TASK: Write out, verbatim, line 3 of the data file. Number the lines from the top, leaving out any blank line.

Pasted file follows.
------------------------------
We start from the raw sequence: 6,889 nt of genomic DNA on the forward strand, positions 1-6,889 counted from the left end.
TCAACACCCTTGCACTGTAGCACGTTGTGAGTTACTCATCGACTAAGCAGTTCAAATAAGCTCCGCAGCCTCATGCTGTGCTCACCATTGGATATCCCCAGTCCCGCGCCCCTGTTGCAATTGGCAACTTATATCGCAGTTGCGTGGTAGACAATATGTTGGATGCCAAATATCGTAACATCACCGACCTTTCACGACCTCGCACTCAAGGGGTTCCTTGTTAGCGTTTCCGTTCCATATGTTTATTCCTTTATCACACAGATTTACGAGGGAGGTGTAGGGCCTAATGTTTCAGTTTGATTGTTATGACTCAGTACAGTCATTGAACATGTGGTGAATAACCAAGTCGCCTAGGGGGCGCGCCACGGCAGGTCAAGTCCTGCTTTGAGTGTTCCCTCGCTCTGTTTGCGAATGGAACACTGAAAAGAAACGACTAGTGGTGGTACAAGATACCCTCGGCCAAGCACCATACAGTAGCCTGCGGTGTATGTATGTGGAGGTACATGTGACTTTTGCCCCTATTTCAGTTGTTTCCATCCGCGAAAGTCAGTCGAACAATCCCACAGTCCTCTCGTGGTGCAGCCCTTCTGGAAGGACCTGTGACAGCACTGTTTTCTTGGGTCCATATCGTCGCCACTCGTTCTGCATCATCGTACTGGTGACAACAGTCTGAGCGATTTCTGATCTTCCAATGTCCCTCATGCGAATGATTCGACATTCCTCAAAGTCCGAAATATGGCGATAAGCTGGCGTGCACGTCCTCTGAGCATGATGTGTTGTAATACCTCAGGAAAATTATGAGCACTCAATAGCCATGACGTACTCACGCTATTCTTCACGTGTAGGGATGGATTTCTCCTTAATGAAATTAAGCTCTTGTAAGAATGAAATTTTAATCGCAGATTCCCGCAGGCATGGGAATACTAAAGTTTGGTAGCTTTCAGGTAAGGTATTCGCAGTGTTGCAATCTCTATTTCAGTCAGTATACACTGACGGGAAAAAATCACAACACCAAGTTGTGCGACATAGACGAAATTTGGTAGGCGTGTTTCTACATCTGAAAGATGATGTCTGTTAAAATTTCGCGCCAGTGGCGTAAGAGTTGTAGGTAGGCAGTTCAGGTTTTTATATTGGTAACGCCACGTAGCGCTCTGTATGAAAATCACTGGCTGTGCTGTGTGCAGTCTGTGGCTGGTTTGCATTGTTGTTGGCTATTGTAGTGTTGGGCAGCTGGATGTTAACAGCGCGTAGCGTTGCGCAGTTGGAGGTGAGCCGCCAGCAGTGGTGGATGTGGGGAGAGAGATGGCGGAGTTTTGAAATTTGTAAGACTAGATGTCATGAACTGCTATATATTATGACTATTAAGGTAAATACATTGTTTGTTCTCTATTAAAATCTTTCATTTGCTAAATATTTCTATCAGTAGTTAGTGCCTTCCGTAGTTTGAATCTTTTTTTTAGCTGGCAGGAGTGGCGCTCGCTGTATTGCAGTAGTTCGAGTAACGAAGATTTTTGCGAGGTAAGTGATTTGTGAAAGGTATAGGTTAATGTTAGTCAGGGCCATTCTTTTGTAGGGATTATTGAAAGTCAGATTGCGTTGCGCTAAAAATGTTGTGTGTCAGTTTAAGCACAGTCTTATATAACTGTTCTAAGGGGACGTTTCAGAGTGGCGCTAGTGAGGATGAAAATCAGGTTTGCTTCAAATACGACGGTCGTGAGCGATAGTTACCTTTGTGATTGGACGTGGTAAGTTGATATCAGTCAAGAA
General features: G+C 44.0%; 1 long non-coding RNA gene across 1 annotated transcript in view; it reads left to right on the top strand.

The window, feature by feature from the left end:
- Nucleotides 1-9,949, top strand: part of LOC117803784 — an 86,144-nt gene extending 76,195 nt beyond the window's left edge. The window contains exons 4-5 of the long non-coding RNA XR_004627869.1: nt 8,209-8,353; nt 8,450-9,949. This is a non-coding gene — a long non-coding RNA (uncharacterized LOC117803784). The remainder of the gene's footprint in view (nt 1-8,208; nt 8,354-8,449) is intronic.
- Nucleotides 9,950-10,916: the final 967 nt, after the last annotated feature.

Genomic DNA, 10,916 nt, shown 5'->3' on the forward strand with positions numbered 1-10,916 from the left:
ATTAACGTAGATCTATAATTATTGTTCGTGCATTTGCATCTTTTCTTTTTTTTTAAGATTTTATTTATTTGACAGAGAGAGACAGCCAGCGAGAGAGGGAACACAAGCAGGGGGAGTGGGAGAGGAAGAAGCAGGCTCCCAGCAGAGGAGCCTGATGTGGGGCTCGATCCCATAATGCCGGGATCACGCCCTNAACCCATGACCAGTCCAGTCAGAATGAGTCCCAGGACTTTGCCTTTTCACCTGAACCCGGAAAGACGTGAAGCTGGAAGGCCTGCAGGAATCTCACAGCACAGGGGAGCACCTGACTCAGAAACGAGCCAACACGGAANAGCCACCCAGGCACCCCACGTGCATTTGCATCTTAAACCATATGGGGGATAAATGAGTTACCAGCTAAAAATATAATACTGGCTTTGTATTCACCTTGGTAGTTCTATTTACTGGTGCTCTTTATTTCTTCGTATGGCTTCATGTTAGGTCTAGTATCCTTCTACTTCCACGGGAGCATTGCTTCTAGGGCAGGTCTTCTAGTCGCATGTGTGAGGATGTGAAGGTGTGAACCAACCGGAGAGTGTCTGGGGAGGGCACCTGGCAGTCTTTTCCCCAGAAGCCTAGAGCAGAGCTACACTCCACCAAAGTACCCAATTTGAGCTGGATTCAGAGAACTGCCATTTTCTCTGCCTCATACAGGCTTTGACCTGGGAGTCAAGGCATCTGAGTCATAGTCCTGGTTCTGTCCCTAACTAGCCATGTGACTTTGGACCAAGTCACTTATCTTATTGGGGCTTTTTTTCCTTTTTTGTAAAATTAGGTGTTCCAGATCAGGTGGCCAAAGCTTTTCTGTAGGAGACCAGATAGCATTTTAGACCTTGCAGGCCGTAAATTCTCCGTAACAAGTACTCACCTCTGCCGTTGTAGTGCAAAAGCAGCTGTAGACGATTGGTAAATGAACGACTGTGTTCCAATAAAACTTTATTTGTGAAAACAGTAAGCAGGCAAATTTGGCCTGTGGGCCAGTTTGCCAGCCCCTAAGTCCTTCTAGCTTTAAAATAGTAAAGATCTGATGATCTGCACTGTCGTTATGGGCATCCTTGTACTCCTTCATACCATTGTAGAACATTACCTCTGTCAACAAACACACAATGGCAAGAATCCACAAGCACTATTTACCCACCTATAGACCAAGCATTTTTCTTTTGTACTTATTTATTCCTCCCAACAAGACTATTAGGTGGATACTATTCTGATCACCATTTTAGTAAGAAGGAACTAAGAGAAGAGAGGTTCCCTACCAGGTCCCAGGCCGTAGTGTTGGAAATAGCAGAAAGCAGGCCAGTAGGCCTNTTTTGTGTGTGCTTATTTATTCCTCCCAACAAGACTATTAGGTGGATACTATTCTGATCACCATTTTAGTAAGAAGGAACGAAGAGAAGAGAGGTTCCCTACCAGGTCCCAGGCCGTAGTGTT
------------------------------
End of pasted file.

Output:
General features: G+C 44.0%; 1 long non-coding RNA gene across 1 annotated transcript in view; it reads left to right on the top strand.